Anti-tax fervor is spawning an effort to create a new Midlands county on the north side of Lake Murray.
The plan taking shape would combine the northwest corner of Richland County and much, if not all, of the northern edge of Lexington County.
It is spearheaded by a group of community leaders in Ballentine, Irmo and Chapin who are mainly upset with taxes.
The area is a blend of rural and suburban neighborhoods, many of whose residents say they have little in common with downtown Columbia and more urban parts of the area.
Supporters call their proposed creation Birch County after those communities, though the name could change.
Renewed interest in the longtime dream of conservatives — many of them Republicans — stems from the recent adoption of a sales tax increase in Richland County for transportation and interest in doing that in Lexington County.
“That seems to be the thing reigniting the flame for it,” said Scott Malyerck, a Republican consultant who is a spokesman for the group.
Voters in the 25 precincts in northwest Richland County lined up 56 percent against the sales tax hike at the Nov. 6 ballot, according to Adam Fogle, an adviser for tax supporters.
Besides taxes, some advocates of the plan are upset with development controls and social restrictions, Malyerck said.
The goal is to create a county “with less taxes, more efficient services,” he said.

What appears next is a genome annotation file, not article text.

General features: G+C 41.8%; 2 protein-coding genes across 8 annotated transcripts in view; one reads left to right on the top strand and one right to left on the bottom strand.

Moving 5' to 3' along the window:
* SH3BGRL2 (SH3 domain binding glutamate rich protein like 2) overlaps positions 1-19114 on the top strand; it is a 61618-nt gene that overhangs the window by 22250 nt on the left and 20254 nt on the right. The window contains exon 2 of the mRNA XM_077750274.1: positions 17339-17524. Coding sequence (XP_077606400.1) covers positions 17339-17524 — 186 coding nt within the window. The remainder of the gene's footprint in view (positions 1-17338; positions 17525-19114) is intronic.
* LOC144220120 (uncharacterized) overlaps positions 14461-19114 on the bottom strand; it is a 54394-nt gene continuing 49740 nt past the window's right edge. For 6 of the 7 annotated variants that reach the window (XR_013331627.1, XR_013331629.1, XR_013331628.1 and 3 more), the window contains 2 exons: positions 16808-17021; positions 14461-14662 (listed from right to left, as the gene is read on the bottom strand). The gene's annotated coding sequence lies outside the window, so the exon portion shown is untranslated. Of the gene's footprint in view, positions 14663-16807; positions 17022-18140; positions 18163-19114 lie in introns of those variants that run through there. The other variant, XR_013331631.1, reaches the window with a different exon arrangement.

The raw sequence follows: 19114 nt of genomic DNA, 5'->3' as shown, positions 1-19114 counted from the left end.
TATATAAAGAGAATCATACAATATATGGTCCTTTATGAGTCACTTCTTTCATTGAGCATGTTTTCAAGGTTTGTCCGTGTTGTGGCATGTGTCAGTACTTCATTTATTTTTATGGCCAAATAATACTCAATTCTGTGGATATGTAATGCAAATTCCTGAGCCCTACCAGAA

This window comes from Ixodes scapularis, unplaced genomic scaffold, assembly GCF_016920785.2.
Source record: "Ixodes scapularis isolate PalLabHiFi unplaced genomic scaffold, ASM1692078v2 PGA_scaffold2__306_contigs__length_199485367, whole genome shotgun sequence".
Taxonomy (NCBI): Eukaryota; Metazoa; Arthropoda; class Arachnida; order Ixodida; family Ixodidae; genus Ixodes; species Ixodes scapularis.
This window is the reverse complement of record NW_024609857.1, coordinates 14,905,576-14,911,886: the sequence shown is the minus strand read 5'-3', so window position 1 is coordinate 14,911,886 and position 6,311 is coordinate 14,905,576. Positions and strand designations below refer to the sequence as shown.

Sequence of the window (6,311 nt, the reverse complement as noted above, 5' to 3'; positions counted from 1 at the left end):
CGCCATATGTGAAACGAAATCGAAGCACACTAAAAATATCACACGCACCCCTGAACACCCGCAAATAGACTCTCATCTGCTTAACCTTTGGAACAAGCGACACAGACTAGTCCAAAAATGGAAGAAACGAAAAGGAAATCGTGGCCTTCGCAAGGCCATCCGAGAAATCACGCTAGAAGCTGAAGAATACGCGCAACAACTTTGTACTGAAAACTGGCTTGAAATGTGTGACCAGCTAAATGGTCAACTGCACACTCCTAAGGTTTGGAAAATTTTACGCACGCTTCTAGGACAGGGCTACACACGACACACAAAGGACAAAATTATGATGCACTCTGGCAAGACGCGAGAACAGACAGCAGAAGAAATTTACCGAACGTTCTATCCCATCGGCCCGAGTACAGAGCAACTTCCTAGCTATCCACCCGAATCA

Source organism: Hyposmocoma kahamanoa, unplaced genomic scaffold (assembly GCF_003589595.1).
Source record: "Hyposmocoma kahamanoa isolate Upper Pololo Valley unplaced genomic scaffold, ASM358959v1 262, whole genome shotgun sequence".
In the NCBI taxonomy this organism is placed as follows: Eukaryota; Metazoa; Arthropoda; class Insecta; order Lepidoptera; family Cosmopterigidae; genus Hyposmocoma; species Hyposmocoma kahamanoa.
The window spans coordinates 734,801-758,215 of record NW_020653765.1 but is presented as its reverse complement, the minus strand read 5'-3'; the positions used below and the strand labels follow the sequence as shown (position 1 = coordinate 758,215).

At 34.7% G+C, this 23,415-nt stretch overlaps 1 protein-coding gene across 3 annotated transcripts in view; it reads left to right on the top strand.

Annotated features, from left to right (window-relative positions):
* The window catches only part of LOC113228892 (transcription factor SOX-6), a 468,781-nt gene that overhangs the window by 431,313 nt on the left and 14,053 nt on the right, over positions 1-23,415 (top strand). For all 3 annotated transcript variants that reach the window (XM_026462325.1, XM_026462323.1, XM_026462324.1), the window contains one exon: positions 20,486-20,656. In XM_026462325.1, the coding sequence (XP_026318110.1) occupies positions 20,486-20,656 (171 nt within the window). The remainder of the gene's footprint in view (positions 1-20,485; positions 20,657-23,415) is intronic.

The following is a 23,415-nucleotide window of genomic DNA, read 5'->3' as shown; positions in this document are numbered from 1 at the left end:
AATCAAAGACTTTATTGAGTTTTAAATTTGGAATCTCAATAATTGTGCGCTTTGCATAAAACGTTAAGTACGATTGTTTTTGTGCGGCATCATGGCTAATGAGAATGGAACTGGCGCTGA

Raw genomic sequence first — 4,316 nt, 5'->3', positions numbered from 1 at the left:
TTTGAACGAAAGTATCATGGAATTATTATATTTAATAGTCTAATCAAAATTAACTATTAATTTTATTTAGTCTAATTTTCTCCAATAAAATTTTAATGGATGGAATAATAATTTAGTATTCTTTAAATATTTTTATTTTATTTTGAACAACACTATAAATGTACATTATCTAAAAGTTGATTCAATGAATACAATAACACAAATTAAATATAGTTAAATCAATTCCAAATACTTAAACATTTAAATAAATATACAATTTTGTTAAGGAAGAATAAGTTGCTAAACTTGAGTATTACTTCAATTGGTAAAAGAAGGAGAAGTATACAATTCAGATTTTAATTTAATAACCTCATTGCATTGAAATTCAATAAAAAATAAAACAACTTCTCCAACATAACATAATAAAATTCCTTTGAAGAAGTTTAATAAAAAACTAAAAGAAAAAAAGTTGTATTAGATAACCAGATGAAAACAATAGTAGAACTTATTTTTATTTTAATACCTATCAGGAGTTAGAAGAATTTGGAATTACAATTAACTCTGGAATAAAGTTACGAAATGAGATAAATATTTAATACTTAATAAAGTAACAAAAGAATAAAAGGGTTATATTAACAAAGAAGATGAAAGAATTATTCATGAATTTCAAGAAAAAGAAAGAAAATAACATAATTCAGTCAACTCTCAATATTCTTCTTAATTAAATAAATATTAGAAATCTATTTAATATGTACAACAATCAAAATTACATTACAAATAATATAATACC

Some community leaders call the idea impractical.
Still, it is a warning that the area feels like a neglected stepchild forced to support unwanted causes, they agree.
“If they want to send a statement, this is a way to do it,” GOP political consultant R.J. Shealy said. “It is a message they want heard.”
Others view the move as a temper tantrum.
“It’s quite unreasonable to try to secede if you have a problem,” Lexington County Councilman Brad Matthews of Irmo said.
Success is unlikely, community leaders sympathetic to the complaints but not involved with the effort said.
“It’s like something coming to fruition in a dream and then waking up and realizing it’s only a dream,” Irmo Mayor Hardy King said. “It will be hard to get this off the ground.”
The effort would create the 47th county in South Carolina. It probably would be the smallest geographically but could be home to 50,000 people.
Making the idea happen requires several steps.
Its creation would occur after approval by two-thirds of voters in the area at a referendum that could happen only if a third of the same group requests it through petitions. Then federal officials would have to approve the step as part of their oversight of voting rights in the South.
Those are major hurdles, King said.
“It may not happen,” Malyerck said. “But we’re at the point where we need to look at the idea.”
The last county created from others is Allendale, 75 miles southeast of Columbia, in 1919.
For now, those behind the plan are a mystery.
All Malyerck will say is that it is the brainchild of a few dozen business and civic leaders who are not household names.
Many questions remain about the plan for a new county. Among them:
Those will take time to answer, Malyerck said.
“We don’t have our ducks in a row,” he said. “All that sort of technical stuff will have to be worked out.”